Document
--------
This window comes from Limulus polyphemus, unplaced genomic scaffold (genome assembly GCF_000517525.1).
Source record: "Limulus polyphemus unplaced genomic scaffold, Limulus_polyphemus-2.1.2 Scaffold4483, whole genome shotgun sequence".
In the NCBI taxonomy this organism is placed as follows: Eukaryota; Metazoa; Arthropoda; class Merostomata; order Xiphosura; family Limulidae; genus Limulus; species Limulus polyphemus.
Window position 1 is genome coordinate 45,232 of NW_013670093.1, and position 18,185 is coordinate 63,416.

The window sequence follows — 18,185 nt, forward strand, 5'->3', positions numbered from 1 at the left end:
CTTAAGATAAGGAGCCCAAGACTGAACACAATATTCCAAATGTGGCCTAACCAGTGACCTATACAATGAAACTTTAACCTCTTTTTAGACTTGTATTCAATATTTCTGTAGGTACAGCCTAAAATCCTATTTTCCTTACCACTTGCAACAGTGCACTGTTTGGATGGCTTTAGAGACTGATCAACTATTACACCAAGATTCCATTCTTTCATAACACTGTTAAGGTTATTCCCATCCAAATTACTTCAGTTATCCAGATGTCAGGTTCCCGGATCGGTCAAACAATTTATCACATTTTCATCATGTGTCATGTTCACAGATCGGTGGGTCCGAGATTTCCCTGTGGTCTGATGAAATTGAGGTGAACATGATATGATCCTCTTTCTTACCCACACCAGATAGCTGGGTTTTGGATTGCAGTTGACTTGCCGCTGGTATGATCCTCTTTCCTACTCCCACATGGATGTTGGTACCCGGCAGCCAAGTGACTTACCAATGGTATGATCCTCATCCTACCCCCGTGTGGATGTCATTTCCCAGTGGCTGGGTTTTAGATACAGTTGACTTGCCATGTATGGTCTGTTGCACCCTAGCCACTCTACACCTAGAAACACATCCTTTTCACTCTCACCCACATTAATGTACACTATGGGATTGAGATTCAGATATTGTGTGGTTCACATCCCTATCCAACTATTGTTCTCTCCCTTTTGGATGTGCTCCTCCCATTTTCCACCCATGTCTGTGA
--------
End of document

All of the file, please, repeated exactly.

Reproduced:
This window comes from Limulus polyphemus, unplaced genomic scaffold (genome assembly GCF_000517525.1).
Source record: "Limulus polyphemus unplaced genomic scaffold, Limulus_polyphemus-2.1.2 Scaffold4483, whole genome shotgun sequence".
In the NCBI taxonomy this organism is placed as follows: Eukaryota; Metazoa; Arthropoda; class Merostomata; order Xiphosura; family Limulidae; genus Limulus; species Limulus polyphemus.
Window position 1 is genome coordinate 45,232 of NW_013670093.1, and position 18,185 is coordinate 63,416.

The window sequence follows — 18,185 nt, forward strand, 5'->3', positions numbered from 1 at the left end:
CTTAAGATAAGGAGCCCAAGACTGAACACAATATTCCAAATGTGGCCTAACCAGTGACCTATACAATGAAACTTTAACCTCTTTTTAGACTTGTATTCAATATTTCTGTAGGTACAGCCTAAAATCCTATTTTCCTTACCACTTGCAACAGTGCACTGTTTGGATGGCTTTAGAGACTGATCAACTATTACACCAAGATTCCATTCTTTCATAACACTGTTAAGGTTATTCCCATCCAAATTACTTCAGTTATCCAGATGTCAGGTTCCCGGATCGGTCAAACAATTTATCACATTTTCATCATGTGTCATGTTCACAGATCGGTGGGTCCGAGATTTCCCTGTGGTCTGATGAAATTGAGGTGAACATGATATGATCCTCTTTCTTACCCACACCAGATAGCTGGGTTTTGGATTGCAGTTGACTTGCCGCTGGTATGATCCTCTTTCCTACTCCCACATGGATGTTGGTACCCGGCAGCCAAGTGACTTACCAATGGTATGATCCTCATCCTACCCCCGTGTGGATGTCATTTCCCAGTGGCTGGGTTTTAGATACAGTTGACTTGCCATGTATGGTCTGTTGCACCCTAGCCACTCTACACCTAGAAACACATCCTTTTCACTCTCACCCACATTAATGTACACTATGGGATTGAGATTCAGATATTGTGTGGTTCACATCCCTATCCAACTATTGTTCTCTCCCTTTTGGATGTGCTCCTCCCATTTTCCACCCATGTCTGTGA